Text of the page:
Stalin’s anti-Semitism definitely played important role in this attitude. Although historians still differ in their explanations of reasons for Stalin’s anti-Semitism, it is well known that Stalin fostered several anti-Semitic campaigns and show trials in the Soviet Union including arrests, imprisonment, and execution of many Jews in 1948 (some of them leaders of the Jewish anti-fascist committee created during the war), execution of Jewish writers in 1952, and the so called ‘doctor’s plot’ when six Jewish doctors were imprisoned for allegedly conspiring to murder Stalin. American Jewish scholar and political scientist Zvi Gitelman in his article “Politics and the Historiography of the Holocaust in the Soviet Union” described the position of Jews in post-war Soviet Union as “a different kind of the Holocaust was being prepared for them after the war” (Gitelman, 1997: 28). In the Cold War hysteria of the early 1950s, Soviets re-adopted many Nazi stereotypes about the Jews. Whereas the Nazis, in their notorious ‘documentary’ film Der ewige Jude (The Eternal Jew), had presented Jews simultaneously as communist agents and as agents of international capitalism, the Soviet authorities opted only for the second stereotype. Soviet Jews in the first post-war decades were seen as dangerous ‘cosmopolitans’ with international connections (especially with American capitalism and imperialism) and dubious national loyalties (Fox, 2004: 421). Although the worst excesses subsided after the death of Stalin in 1953, the inhibitions, taboos, and distortions regarding ‘Jewish’ matters lingered for decades in the Soviet Union (Gitelman, 1997: 24).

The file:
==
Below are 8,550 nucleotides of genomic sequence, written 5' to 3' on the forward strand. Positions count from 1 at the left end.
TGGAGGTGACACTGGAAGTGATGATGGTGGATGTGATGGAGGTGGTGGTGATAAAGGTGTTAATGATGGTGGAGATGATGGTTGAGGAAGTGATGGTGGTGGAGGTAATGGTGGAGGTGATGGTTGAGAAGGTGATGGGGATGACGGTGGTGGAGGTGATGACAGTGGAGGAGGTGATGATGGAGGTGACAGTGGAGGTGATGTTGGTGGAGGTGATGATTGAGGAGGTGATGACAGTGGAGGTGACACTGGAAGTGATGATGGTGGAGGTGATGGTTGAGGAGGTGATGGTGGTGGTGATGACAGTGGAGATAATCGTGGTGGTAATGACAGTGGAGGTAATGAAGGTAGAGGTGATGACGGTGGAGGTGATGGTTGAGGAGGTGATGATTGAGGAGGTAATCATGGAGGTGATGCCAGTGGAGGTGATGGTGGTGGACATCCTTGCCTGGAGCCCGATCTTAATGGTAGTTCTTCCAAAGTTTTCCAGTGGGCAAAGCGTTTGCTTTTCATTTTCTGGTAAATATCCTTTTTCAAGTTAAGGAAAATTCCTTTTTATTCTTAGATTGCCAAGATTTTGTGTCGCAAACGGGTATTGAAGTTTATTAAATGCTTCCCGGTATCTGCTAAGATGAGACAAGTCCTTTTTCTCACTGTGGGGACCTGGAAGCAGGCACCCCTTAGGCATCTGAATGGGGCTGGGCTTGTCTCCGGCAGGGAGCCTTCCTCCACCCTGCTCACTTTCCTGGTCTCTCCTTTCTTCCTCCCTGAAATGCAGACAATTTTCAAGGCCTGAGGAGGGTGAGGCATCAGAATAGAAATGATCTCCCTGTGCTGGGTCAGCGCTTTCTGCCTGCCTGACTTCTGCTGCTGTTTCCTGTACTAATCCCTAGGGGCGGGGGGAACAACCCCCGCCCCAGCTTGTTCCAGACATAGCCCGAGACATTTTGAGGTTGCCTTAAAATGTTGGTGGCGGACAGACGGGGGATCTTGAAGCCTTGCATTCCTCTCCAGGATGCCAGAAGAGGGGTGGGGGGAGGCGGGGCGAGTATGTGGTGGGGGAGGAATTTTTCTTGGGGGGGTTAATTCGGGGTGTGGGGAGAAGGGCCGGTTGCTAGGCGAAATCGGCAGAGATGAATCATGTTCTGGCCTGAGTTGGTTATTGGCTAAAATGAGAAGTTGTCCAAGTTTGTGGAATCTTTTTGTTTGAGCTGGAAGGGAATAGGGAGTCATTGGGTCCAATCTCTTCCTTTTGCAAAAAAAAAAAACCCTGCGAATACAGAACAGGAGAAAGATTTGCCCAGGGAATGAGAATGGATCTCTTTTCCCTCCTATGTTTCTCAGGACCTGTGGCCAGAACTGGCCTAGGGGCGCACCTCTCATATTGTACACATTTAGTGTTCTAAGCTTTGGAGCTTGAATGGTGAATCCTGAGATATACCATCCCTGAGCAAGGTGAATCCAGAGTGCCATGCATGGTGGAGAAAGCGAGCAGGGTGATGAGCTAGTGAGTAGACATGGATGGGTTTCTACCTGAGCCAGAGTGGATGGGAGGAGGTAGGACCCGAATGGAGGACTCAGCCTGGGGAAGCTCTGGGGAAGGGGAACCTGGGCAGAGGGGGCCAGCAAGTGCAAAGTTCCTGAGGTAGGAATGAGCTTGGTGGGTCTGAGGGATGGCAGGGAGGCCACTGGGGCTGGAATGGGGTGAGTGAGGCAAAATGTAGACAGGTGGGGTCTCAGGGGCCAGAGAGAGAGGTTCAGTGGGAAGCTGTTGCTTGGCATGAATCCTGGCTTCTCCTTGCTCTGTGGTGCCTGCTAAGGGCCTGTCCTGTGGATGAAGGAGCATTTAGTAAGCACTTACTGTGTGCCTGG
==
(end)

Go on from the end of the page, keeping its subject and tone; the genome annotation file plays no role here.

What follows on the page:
One cannot deny that anti-Semitism took place in the Soviet Union and that Soviet accounts about the war in general downplayed or universalized the murder of the Soviet Jews, however the event of such magnitude was not completely erased from Soviet history books, but it was adapted and rewritten within the confines of a conforming ideological narrative, and within this general framework there was also some room for exceptions and for variations based on national histories.